Coinbase Teases 19 Cryptocurrencies They May List; Prices Jump Across the Board

One of the largest US based crypto exchange Coinbase has revealed that it is reviewing additional 19 cryptocurrencies for potential listing.

The San Francisco-based crypto exchange has announced that the 19 cryptocurrencies are being reviewed as per its Digital Asset Framework which will determine if they will be listed on its popular trading exchange platform.

The firm revealed that it is reviewing the graph, wbtc, uma, tbtc, theta, reserve rights, flexacoin, paxos gold, helium, ocean protocol, Hedera hashgraph, melon, keva, ampleforth, band protocol, fetch.ai, balancer, and curve.

The firm explained that the review process will check various technical and compliance analysis of the above mentioned cryptos where some of them may need to have regulatory license in various jurisdictions.

The exchange however cautioned that being under review doesn’t mean the cryptocurrency will be guaranteed of an automatic listing. The firm also clarified that those not under review doesn’t disqualify them from potential future listing. The firm stated,

“As per our listing process, we will add new assets on a jurisdiction-by-jurisdiction basis, subject to applicable review and authorizations. The omission of assets from this publication does not disqualify any such asset from active review and potential listing.”

The firm did not give any timeline on when the review process will be finalized or when the cryptocurrencies can expect to be listed.

As data from CoinMarketCap shows, most of the crypto assets under Coinbase’s review are trading within the green zone which is defined as 2-8%. There are some which have outperformed others like UMA (+10.05), Ocean Protocol (+12.93) and Melon (+17.23%).

Previous support of cryptocurrencies by Coinbase have led to a surge in the value of these coins and tokens. For instance, in June, the exchange’s support for COMP solidified its ranking as a major DeFi token. Similarly, the listing of MakerDAO (MKR) token back in May led to a surge in its prices in major exchanges. However, the ‘Coinbase Effect’ may not always yield a positive effect on the market.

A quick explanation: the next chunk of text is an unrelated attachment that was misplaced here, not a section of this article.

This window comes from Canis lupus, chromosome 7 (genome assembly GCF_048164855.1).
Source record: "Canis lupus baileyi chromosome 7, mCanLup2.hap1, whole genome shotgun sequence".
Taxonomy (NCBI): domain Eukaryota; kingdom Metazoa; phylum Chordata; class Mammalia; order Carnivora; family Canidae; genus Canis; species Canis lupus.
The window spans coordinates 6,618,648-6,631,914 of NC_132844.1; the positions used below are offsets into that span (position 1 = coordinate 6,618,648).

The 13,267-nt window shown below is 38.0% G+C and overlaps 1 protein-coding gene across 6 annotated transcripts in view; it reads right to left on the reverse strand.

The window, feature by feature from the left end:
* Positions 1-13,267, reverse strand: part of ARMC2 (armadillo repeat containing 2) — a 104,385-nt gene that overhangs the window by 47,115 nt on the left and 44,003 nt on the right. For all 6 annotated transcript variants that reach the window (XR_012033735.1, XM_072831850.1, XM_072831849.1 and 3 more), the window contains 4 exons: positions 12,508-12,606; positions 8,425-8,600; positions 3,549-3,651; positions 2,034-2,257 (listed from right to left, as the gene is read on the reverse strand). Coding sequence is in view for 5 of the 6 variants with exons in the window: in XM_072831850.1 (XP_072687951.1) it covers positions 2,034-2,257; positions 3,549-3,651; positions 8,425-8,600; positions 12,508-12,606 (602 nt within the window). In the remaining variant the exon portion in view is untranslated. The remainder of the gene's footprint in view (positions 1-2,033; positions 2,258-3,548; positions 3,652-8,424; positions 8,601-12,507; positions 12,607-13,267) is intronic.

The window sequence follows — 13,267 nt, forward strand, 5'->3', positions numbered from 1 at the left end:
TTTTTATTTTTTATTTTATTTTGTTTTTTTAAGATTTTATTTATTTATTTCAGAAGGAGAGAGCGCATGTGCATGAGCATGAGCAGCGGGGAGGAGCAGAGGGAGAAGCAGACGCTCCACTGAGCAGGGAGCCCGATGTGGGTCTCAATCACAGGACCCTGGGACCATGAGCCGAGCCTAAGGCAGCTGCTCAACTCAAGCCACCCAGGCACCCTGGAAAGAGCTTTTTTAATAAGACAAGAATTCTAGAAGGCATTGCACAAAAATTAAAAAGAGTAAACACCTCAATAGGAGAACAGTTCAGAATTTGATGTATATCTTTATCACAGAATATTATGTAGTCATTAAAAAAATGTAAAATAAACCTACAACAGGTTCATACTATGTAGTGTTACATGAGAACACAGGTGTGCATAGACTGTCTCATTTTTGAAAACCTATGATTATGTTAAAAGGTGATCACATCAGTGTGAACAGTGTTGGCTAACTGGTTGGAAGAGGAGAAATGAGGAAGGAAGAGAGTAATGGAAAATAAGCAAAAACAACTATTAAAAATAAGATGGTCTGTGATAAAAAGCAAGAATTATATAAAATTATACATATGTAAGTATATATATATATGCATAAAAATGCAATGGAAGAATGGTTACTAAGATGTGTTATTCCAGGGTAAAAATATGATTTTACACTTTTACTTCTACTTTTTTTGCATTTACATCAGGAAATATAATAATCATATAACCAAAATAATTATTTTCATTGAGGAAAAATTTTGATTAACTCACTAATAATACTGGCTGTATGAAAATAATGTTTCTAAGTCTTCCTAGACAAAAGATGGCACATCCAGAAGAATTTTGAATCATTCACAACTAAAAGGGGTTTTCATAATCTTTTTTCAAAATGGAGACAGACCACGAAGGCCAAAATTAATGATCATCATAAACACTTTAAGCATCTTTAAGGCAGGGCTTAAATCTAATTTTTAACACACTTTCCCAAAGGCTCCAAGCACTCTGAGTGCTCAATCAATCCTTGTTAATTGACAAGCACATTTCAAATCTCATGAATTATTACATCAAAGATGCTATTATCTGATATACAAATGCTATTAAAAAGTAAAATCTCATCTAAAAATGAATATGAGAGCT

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Author: Joseph Kibe

Korea’s Biggest Crypto Exchange, Bithumb, Sets Up a Listing Committee, Drops Failing Coins

South Korean crypto exchange Bithumb will begin reviewing its crypto listings monthly, intending to drop failing coins. The exchange’s newly formed Eligibility Deliberation Committee will determine which coins will be dropped based on criteria including low trading volume, low market capitalization, and lack of support from developers.

According to CoinDesk the committee came into motion on Aug. 22. This committee will keep a check on the listings of the exchange every month.

The factors that the committee will consider doing will include daily trading volume, the change in base market and project support and many others. The currencies that will fail to meet the set standards will be given a time of 60 days to get their performances a notch higher. After this period, the currencies will be delisted.

According to a report from Yonhap, Bithump’s aim is to strengthen the check on technology development efforts and utility of crypto projects. The statement read:

“We will take the lead in protecting investors by creating a transparent and safe trading environment.”

This step was taken after some unauthentic coins were put in the trading lists that later fell in their performance. Also, there will be stringent measures taken into form with new coins that are being added to the market.

The committee is reported to consist of lawyers and professors who will bring expertise in the legal, technology and finance into the exchange’s review of the listing process.

The move by the giant crypto exchange comes after a general upgrade of standards at exchanges after the South Korean government agencies enhanced their crackdown on crypto businesses in the country. Banks in South Korea have also upped their anti-money laundering standards when it comes to crypto exchanges.

At the start of August, Coinone sought the services of Certik to carry out a security validation of the exchange. The exchange then published a procedure to be followed by coins seeking to be listed on the exchange. Although Coinone’s move is different from Bithumb, the two initiatives are meant to enhance the security as well as the credibility of the trading platforms.

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Author: Joseph Kibe